• Cellphone, utility and streaming service payments: By signing up with Experian Boost , you can add your positive cellphone, utility and streaming service payments to your Experian credit report going back up to 24 months. Adding this payment information can instantly boost your Experian credit score.

How Does Positive Payment History Impact Your Credit?

Payment history is the biggest factor in credit scores, so paying your bills on time, every time is the most important thing you can do to build a strong credit history.

By making all your payments on time, you are showing lenders that you know how to manage your finances responsibly and are therefore more likely to repay any future debts on time as well. Even if you've had late payments in the past, bringing any past-due accounts current and making all your payments on time going forward is key to improving your credit.

If you are just starting to establish your credit, it can take time to build a solid history of positive payments. Here some tips to help you begin building your credit history:

  • Apply for a credit card. If you don't already have one, it's a good idea to open a credit card account. Credit cards provide lenders with a lot of insight into how you manage debt because they allow you the freedom to decide how much to charge and how much to repay each month. If you are unable to qualify for a traditional card on your own, consider opening a secured card. If you make every payment on time, the lender may eventually convert the account to a traditional credit card.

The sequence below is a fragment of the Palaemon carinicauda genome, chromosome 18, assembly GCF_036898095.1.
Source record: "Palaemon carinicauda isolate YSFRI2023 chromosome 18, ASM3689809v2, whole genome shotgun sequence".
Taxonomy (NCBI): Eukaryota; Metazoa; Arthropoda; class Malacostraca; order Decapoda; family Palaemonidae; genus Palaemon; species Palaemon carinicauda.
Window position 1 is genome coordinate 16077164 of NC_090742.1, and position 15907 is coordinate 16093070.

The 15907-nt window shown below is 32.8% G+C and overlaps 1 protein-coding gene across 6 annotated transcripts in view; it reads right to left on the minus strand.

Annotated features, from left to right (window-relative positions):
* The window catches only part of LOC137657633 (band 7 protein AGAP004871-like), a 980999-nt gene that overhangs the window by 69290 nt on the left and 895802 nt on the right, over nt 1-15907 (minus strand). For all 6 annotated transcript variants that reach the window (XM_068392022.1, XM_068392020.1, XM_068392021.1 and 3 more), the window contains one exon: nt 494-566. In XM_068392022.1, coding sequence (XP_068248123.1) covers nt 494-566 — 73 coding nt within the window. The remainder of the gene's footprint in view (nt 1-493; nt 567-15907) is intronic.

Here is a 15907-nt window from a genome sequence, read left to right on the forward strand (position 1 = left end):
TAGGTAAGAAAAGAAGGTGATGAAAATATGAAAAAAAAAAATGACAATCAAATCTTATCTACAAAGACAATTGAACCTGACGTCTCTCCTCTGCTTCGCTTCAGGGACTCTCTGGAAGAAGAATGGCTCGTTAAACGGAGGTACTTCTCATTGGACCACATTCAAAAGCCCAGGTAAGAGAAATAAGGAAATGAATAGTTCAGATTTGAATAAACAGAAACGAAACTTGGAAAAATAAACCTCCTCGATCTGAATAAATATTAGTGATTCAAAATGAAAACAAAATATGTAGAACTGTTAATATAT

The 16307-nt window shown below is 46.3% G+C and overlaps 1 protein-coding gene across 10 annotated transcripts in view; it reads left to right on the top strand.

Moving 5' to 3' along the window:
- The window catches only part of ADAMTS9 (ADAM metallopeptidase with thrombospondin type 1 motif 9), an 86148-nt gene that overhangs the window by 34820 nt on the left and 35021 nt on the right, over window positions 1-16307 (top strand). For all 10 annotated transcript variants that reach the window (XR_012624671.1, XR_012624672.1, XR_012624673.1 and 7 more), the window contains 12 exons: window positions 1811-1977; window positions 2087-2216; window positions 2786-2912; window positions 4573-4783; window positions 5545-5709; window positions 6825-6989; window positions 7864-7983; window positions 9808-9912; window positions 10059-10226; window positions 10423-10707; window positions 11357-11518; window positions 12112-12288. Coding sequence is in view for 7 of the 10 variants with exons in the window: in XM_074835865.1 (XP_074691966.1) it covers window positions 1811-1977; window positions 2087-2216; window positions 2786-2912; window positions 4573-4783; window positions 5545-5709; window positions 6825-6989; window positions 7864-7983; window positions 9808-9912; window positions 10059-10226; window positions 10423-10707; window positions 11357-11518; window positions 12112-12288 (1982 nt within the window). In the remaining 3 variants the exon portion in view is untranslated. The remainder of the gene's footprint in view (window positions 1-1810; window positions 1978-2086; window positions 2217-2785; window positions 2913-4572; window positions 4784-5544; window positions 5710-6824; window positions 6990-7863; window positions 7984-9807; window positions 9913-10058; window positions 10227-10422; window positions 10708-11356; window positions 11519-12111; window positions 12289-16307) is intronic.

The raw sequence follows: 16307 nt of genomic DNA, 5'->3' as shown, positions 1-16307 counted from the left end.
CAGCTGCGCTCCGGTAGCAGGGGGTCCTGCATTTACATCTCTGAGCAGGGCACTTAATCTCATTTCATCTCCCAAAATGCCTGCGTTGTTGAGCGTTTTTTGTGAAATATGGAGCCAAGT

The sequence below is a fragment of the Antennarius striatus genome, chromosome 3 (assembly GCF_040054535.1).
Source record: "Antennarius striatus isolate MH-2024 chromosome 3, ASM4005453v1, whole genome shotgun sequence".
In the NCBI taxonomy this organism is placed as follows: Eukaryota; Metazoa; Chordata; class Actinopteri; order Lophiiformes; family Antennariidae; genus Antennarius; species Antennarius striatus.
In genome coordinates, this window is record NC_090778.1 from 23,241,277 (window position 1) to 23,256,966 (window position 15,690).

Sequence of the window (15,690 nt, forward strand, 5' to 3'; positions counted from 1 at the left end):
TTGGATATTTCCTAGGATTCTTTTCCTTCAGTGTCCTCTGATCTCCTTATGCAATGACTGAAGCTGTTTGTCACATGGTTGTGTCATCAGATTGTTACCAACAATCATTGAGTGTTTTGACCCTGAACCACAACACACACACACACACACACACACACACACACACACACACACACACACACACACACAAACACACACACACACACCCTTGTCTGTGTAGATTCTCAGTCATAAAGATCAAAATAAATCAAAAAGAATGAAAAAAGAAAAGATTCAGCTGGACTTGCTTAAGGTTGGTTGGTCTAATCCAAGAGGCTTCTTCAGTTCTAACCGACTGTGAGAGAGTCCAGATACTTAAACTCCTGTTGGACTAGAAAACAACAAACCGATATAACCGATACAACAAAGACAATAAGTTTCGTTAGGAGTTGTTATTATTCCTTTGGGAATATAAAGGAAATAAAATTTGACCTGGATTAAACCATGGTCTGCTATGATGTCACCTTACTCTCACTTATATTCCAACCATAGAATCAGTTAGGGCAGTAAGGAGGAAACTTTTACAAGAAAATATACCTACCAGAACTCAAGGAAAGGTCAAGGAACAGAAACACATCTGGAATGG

• Ask a family member to cosign. If you have a family member with great credit who is willing to cosign for a credit card or installment loan with you, this can be a great way to begin establishing credit in your name. Keep in mind that any missed payments will also go on your cosigner's credit report, hurting their credit scores as well as yours.
  • Ask someone to add you as an authorized user. Another option is to become an authorized user on a friend or family member's account. As an authorized user, you can use the card to make purchases, but you are not responsible for making payments. If the lender reports authorized user accounts to the credit bureaus, being added to the account can help you begin building credit—as long as the primary user manages their account responsibly.
  • Sign up for Experian Boost. As noted above, this service allows you to have your on-time monthly utility, cellphone and streaming service payments added to your credit report. It can be especially beneficial to those with thin credit files or those with credit scores below 680.

What to Do if Payments Are Inaccurately Reported

If you have reviewed your Experian credit report and believe there is information being reported inaccurately, there are two steps you should take:

  • Speak to the lender that is reporting the information. Contact your lender to notify them that you believe they are reporting information incorrectly. If they agree with you, they can contact Experian to correct the information.
  • Contact Experian to submit a dispute. The quickest way to dispute information on your Experian credit report is online via Experian's Dispute Center. Experian will contact the lender on your behalf and notify them of your dispute. The dispute process can take up to 30 days, and you will be notified when the results are ready.

Thanks for asking.
Jennifer White, Consumer Education Specialist